Just this month the Pacific Maritime & Heritage Center in Newport, Oregon, unveiled a collection of nearly twenty flags, which they bill as the largest known collection of these objects in the United States, as well as the country's first public exhibition of tairyōki. On Saturday, August 10, Sachiko Otsuki, a collections specialist with the Lincoln County Historical Society, treated members of the public to a gallery talk on the topic of these flags, which were procured from Newport's sister city of Mombetsu, Japan. With her background in the history of Japanese art, she was able to enlighten the crowd about the specifics of the flags' symbolism, making the talk particularly informative and enjoyable.
Tairyōki (大漁旗; lit., 'big catch flags'; also commonly called tairyōbata) date back to at least the 1660s and began as simple pieces of cloth signaling that fishermen had made a good catch and that they were grateful. Over time, and especially during the period of growth after World War II, the flags evolved significantly, and by the 1960s, the more decorative designs seen today became common.
Today's flags typically display the kanji 大漁 (tairyō; 'big catch') and 祝 (shuku or iwai; 'congratulations') along with the name of the flag's donor and the name of the fishing vessel, all accompanied by any of various pictures traditionally symbolic of luck and abundance, including:
chidori—a plover, representative of flying high and overcoming the waves
Ebisu—one of the Shichifukujin, or seven deities of luck; specifically, he is the patron of fishermen and merchants
goshiki—the Buddhist-influenced color combination of blue/green, red, yellow, white, and black/purple
hinode—sunrise, symbolizing a bright start
ichifuji nitaka sannasubi—lit., 'first Mt. Fuji, second a hawk, and third eggplants'; this refers to a common belief that if you dream of these three things, especially on New Year's Eve, you will have good luck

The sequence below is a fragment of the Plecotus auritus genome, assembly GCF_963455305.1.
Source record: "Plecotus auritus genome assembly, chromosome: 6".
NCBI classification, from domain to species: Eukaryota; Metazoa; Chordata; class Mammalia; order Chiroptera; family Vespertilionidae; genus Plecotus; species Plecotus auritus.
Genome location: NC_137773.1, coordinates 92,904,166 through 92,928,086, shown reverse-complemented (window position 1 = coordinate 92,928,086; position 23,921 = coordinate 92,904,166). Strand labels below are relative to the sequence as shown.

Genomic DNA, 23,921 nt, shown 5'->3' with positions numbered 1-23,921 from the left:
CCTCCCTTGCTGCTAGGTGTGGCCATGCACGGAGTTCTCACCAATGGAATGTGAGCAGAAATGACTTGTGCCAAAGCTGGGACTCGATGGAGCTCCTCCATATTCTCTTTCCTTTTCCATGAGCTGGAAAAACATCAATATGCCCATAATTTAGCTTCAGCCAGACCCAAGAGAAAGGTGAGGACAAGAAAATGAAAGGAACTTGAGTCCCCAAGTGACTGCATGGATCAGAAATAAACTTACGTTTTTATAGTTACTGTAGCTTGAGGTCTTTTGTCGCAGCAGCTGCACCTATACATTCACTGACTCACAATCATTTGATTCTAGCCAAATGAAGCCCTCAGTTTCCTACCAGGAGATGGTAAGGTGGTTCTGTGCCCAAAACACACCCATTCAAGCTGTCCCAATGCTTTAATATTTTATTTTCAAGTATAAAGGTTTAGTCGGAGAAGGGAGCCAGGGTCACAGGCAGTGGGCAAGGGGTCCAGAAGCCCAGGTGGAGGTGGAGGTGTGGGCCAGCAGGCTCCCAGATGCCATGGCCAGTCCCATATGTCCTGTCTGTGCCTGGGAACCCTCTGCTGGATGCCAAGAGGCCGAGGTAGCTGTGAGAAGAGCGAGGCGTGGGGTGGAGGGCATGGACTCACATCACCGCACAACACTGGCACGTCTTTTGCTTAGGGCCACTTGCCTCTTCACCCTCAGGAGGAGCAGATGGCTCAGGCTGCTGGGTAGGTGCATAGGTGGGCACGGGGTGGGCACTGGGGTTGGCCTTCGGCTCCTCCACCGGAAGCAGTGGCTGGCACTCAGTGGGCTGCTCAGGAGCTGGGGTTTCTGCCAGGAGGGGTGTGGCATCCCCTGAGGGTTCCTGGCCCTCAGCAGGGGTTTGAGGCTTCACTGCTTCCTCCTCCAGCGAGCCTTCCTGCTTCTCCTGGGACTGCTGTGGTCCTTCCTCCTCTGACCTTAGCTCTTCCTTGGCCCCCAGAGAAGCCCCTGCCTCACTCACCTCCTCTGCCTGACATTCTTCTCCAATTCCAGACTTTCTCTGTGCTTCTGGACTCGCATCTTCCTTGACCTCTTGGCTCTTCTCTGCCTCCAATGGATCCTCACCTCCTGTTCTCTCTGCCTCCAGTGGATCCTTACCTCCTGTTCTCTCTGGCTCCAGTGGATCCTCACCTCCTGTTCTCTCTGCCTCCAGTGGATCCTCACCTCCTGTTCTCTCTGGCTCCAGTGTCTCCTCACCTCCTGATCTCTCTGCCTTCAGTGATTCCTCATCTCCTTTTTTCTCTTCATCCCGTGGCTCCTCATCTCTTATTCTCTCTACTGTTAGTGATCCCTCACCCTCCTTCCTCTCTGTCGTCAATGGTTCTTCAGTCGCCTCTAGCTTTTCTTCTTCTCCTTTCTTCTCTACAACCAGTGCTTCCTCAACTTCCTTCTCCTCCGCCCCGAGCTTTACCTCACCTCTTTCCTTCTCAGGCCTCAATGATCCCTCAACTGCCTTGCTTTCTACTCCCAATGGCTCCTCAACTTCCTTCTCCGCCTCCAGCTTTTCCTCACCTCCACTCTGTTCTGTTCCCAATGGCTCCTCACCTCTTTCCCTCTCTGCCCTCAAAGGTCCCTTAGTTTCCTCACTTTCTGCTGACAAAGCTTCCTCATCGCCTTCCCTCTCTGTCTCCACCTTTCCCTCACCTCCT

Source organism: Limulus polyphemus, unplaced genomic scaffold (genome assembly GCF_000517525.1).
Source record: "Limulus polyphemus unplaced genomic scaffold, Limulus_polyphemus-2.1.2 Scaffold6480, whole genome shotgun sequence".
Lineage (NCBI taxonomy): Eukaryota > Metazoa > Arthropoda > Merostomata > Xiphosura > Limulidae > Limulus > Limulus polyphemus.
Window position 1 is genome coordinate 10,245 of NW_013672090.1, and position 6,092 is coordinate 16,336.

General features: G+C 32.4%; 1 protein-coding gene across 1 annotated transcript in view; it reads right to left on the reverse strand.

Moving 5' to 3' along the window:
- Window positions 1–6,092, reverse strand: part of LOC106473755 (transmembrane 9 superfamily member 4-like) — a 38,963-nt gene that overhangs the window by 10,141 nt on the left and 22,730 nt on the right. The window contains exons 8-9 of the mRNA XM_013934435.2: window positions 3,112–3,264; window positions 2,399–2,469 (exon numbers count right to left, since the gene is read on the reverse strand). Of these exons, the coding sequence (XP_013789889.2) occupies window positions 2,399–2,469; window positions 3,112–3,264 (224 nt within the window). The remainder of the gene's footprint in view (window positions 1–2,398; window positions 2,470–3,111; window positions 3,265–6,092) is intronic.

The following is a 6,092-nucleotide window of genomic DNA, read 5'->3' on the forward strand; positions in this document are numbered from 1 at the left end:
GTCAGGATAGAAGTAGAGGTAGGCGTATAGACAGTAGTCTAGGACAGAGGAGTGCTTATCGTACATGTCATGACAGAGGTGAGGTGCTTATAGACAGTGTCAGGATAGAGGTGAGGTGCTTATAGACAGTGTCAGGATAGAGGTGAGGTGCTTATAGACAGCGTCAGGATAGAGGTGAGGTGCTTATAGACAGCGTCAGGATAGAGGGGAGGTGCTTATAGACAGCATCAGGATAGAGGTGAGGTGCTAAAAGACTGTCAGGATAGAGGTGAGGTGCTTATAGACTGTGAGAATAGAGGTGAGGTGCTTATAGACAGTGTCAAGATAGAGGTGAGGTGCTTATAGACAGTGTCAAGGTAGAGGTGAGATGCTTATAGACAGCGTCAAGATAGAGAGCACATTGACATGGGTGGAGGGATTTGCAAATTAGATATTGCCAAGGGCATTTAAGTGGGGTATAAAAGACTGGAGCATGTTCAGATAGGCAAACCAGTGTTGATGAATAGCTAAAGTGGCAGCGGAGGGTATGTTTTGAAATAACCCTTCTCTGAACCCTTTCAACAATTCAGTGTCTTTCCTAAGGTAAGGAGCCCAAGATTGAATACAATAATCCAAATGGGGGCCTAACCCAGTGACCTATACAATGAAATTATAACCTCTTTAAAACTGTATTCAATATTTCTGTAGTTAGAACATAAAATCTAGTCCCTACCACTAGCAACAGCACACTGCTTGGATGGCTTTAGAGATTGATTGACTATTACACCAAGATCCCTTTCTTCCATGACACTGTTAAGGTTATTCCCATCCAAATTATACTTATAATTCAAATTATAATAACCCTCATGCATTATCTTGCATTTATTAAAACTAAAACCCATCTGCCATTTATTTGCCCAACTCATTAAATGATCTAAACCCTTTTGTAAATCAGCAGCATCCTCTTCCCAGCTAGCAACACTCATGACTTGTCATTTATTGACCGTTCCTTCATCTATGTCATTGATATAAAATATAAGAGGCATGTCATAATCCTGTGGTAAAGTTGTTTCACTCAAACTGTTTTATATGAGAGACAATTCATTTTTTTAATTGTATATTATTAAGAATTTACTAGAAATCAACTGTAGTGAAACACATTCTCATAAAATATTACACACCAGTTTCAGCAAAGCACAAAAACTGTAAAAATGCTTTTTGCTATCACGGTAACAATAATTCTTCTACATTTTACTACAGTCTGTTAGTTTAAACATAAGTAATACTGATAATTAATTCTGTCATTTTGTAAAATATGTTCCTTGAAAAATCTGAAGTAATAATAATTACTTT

noshi—a mark symbolizing a gift, which was originally made from pressed abalone and added to an offering; dried and stretched, the abalone implied longevity; under the influence of Buddhism, which prohibits the killing of animals, the abalone noshi was replaced with ones made from paper or other materials, or with graphical representations such as the one seen at the left edge of this flag (above)
shōchikubai—the pine tree, bamboo, and plum blossom; a traditional good-luck trinity
tai—the sea bream; represented with large eyes, it is called the medai and, in a play on words, is the harbinger of auspicious occasions, or medetai.
takara—assorted treasures, such as a ball, coral, a golden hammer, a peach, or a roll of fabric
takarabune—a boat containing the treasures mentioned above
After returning from a fishing journey, the tairyōki flown during the boat's time at sea are retired, with the expectation that new flags will be flown on the next voyage. The flags then end up serving in a variety of roles: tarps, rugs, restaurant decorations, souvenirs, etc. Recently, members of a student delegation to Newport from Mombetsu visited the nearby town of Siletz, and during a cultural exchange ceremony with members of the Confederated Tribes of Siletz Indians, they performed traditional Japanese dance incorporating tairyōki into their costumes.
The history and symbolism of these flags is far richer than summarized here. Unfortunately, the custom seems to be little known in the West and information can be somewhat difficult to find, but this exhibit is a good place to start. The Pacific Maritime & Heritage Center currently plans to maintain this exhibit for a full year until June, 2014. If you ever find yourself in the Newport, Oregon area, do stop in and take a look at these beautiful big catch flags.
Further information about tairyōki, this exhibit, and the museum in general can be found by writing or visiting:
Pacific Maritime & Heritage Center
333 SE Bay Blvd.
Newport, OR 97365
333 SE Bay Blvd.
Newport, OR 97365
The center is operated under the auspices of the Lincoln County Historical Society, which can be reached by telephone at (541) 265-7509. The Historical Society and the PMHC both maintain a Web presence at http://www.oregoncoast.
Follow guest blogger T. W. King on Twitter @tokidokizenzen.